Conflict and Design
An exhibition in Belgium poses a timely challenge: When confronted by such complex issues as an ageing population, resource depletion, migration, or growing impoverishment, how are we to balance the desire to do something positive, with the need to understand the back story
before we intervene?
The installation (shown above) consists of open books, in different languages, nailed to a wall. For the architect-artist Ola-Dele Kuku
, the words displayed are a reminder that gaps and contradictions in our knowledge as designers can lead not just to imperfect work — they can make things worse.
Ola-Dele Kuku’s piece features in a design triennial in Belgium on the theme of Conflict and Design
. The event is a powerful reminder about the limits to understanding that necessarily inform any proposed intervention in someone else’s culture. However much one ‘reads up’ on a situation, one’s understanding will unavoidably be partial.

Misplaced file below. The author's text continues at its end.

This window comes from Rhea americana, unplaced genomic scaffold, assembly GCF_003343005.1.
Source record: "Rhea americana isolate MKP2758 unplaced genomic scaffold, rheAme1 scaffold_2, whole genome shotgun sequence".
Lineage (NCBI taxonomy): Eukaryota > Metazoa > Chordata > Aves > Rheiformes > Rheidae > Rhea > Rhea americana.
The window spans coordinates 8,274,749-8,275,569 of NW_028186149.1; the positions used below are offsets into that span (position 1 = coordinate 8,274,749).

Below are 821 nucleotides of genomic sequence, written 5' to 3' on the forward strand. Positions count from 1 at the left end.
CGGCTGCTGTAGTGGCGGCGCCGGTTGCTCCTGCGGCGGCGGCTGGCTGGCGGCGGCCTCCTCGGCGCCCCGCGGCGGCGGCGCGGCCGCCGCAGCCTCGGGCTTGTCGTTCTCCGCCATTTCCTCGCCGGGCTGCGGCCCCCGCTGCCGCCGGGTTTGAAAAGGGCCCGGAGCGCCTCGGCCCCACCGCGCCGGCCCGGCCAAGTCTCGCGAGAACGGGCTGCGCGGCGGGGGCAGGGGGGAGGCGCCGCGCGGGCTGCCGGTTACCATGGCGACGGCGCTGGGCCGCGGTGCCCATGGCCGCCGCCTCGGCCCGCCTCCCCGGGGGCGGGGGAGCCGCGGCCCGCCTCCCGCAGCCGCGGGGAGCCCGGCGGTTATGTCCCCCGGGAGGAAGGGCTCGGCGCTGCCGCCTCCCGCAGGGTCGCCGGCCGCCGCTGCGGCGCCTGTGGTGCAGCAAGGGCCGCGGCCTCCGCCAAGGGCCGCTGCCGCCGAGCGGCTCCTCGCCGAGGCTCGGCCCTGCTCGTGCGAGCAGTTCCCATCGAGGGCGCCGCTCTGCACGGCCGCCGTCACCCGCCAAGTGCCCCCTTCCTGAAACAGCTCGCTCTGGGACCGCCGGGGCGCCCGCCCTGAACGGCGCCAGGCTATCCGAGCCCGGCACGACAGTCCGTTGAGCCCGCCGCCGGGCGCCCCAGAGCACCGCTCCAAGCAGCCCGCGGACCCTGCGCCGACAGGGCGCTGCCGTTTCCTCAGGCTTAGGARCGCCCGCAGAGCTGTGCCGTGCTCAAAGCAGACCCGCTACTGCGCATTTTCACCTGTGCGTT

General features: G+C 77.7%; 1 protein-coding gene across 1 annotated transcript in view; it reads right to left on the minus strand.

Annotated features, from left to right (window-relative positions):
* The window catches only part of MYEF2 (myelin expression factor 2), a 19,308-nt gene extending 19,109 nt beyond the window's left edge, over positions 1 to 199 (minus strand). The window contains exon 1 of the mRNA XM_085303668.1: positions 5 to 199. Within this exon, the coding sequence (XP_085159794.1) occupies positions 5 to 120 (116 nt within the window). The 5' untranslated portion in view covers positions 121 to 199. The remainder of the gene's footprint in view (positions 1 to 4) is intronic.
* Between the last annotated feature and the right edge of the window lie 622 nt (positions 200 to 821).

Humanitarian crises caused by resource grabs, or natural disasters, often trigger a wave of support from the public – and a determination, among designers, to do something practical. But, as Teju Cole has so trenchantly reminded us
: “If we are going to interfere in the lives of others, a little due diligence is a minimum requirement.”
Any of us wishing to do good, Cole continued, must ”think constellationally, connect the dots, and see the patterns of power behind isolated disasters”.
The most encouraging feature of Conflict and Design
is that it does not connect up dots on our behalf; the show contains far more questions than answers, and few of its impressive range of projects
offer pat, pre-packaged solutions. In that sense, it passes a key test for the sensitivity of a proposed design intervention
. Conflict and Design
, the centrepiece of the Flanders Design Triennial, runs at at the spectacularly-converted C-Mine in Genk
, in Belgium, until 9 March. It’s well worth the trip.